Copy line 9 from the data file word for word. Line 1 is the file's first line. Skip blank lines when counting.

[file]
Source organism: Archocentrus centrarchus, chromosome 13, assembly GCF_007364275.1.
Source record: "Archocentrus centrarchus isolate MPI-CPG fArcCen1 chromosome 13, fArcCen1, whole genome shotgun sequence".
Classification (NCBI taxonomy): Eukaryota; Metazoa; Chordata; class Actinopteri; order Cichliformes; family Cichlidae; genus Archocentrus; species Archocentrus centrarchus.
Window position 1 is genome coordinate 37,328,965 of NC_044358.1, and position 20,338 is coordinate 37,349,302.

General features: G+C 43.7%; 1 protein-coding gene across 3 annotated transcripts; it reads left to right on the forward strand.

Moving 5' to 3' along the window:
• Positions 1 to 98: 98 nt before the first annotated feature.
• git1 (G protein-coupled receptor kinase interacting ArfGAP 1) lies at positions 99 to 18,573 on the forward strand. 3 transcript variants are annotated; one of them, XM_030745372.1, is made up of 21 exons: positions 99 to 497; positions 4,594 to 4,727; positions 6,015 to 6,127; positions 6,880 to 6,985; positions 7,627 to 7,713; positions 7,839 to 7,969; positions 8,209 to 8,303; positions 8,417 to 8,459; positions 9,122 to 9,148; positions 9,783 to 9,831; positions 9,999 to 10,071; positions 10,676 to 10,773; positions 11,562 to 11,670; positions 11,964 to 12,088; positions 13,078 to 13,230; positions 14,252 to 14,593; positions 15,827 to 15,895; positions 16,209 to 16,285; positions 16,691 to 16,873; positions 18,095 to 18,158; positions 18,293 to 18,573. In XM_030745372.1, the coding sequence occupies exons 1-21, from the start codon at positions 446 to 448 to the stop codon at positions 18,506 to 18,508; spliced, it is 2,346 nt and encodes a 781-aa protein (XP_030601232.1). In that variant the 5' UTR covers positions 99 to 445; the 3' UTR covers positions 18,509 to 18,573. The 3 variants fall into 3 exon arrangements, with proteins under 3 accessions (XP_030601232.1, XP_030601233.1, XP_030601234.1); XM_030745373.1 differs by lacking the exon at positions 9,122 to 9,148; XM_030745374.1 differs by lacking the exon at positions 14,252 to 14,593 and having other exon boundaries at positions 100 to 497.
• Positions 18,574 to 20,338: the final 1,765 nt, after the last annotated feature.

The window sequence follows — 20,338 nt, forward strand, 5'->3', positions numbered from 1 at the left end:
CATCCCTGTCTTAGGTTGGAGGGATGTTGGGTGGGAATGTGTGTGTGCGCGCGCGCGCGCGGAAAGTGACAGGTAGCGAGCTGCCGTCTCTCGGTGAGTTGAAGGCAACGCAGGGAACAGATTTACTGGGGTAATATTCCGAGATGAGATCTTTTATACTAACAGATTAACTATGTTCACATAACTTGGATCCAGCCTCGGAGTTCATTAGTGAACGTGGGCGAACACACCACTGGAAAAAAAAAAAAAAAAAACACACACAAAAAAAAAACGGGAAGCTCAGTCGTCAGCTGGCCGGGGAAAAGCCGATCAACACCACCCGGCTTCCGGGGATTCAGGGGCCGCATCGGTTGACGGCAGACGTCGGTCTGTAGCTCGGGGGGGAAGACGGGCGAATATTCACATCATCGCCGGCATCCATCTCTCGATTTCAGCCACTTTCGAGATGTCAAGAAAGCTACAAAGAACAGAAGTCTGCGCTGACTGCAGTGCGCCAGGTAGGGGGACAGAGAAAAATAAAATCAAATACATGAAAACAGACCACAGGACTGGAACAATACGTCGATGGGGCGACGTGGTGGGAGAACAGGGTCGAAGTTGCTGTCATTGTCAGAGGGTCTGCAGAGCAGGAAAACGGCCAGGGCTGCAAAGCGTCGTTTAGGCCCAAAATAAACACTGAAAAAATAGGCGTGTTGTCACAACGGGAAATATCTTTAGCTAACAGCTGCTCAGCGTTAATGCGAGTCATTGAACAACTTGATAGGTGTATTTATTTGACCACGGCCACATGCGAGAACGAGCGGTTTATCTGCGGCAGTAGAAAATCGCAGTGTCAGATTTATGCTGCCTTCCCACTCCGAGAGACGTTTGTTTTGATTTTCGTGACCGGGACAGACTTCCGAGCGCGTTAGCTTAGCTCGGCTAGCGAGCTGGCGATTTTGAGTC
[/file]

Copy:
• Positions 18,574 to 20,338: the final 1,765 nt, after the last annotated feature.